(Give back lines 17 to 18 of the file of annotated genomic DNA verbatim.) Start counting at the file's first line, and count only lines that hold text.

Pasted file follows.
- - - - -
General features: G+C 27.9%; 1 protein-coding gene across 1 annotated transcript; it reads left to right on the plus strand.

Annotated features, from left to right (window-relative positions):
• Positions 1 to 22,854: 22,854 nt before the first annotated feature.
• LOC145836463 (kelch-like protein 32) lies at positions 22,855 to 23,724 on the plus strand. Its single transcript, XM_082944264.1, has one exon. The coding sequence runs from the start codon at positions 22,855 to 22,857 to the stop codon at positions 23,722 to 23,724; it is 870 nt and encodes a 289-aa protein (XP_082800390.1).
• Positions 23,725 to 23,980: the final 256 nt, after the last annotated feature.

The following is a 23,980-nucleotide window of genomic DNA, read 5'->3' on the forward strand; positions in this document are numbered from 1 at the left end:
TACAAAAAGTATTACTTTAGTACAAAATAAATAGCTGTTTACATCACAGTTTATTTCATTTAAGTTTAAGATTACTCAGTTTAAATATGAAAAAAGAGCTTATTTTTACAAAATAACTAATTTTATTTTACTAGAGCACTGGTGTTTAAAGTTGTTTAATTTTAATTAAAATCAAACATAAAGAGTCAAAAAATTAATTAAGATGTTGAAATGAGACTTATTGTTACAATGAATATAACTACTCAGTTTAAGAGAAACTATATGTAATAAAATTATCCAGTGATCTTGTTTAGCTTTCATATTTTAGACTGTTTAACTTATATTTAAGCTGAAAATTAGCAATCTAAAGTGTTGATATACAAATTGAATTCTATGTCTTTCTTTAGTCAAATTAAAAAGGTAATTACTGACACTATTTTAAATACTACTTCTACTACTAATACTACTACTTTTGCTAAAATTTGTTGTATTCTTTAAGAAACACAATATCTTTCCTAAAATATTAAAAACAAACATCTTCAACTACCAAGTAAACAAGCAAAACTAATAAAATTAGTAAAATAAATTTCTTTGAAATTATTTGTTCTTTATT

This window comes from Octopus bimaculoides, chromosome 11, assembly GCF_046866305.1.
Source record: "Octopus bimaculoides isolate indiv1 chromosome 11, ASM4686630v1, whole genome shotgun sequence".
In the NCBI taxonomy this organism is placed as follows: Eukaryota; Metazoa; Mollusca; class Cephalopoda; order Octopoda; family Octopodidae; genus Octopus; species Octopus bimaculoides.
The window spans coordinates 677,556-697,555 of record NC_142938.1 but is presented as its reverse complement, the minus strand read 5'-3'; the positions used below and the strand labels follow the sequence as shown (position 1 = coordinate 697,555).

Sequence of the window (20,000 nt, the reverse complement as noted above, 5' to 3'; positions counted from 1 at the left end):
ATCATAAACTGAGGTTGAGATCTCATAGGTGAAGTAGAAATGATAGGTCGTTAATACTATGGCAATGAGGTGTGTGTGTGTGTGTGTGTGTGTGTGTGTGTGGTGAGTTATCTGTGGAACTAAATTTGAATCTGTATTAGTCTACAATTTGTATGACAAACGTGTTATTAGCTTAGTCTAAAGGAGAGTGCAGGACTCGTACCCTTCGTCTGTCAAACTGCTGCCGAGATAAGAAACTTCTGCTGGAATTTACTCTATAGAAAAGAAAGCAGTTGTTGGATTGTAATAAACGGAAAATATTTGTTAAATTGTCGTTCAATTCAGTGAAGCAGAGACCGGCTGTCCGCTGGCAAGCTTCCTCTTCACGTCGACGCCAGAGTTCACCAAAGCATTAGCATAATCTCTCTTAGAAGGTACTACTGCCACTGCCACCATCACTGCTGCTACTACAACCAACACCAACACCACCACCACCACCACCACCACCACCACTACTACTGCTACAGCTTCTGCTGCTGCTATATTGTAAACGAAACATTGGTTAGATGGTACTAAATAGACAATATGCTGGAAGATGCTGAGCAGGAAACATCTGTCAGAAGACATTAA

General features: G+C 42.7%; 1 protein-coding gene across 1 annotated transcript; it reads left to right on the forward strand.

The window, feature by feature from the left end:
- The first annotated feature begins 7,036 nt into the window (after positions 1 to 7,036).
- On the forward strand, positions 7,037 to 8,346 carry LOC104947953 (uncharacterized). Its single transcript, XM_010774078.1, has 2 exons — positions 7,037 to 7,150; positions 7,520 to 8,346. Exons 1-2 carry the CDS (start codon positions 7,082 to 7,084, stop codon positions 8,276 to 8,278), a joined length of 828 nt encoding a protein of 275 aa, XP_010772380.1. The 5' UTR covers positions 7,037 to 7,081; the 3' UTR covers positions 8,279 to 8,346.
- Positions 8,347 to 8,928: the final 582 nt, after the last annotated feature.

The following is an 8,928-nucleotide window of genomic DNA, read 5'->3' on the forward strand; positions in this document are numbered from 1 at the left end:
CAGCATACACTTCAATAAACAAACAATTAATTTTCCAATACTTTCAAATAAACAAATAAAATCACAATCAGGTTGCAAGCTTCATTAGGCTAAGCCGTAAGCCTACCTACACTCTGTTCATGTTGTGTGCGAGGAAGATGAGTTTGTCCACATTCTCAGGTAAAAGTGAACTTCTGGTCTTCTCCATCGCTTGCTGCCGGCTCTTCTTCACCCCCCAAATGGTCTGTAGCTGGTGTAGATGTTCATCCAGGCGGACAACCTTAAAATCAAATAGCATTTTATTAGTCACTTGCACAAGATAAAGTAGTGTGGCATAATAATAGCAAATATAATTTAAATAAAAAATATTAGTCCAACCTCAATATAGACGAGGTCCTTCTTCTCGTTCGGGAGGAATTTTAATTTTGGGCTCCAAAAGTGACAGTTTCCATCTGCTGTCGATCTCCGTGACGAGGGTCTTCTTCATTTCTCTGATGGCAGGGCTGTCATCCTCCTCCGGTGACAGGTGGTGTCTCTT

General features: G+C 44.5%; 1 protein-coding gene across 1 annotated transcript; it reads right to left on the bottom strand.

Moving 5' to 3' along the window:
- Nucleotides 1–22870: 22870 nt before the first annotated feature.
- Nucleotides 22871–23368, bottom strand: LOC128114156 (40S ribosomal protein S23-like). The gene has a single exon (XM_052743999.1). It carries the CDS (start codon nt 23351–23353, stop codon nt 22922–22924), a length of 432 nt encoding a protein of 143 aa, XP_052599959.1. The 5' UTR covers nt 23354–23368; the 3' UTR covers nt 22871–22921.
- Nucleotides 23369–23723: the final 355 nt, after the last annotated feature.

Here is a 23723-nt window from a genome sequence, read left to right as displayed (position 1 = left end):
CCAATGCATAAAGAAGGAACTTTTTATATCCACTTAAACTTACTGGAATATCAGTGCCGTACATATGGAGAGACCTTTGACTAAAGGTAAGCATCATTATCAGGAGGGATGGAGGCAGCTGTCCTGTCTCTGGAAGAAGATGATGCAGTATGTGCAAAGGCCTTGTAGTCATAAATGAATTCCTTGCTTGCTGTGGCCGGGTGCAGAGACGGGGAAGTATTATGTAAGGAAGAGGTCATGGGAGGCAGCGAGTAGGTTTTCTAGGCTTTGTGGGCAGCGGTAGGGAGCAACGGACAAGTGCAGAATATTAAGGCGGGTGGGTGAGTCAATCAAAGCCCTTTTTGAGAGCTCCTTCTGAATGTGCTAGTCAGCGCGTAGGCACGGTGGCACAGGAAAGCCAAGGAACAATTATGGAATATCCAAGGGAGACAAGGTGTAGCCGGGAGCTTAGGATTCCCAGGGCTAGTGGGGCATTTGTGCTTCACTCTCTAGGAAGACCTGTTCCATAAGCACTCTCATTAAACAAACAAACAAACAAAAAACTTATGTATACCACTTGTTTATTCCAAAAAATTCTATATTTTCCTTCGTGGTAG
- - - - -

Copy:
- On the forward strand, positions 7,037 to 8,346 carry LOC104947953 (uncharacterized). Its single transcript, XM_010774078.1, has 2 exons — positions 7,037 to 7,150; positions 7,520 to 8,346. Exons 1-2 carry the CDS (start codon positions 7,082 to 7,084, stop codon positions 8,276 to 8,278), a joined length of 828 nt encoding a protein of 275 aa, XP_010772380.1. The 5' UTR covers positions 7,037 to 7,081; the 3' UTR covers positions 8,279 to 8,346.
- Positions 8,347 to 8,928: the final 582 nt, after the last annotated feature.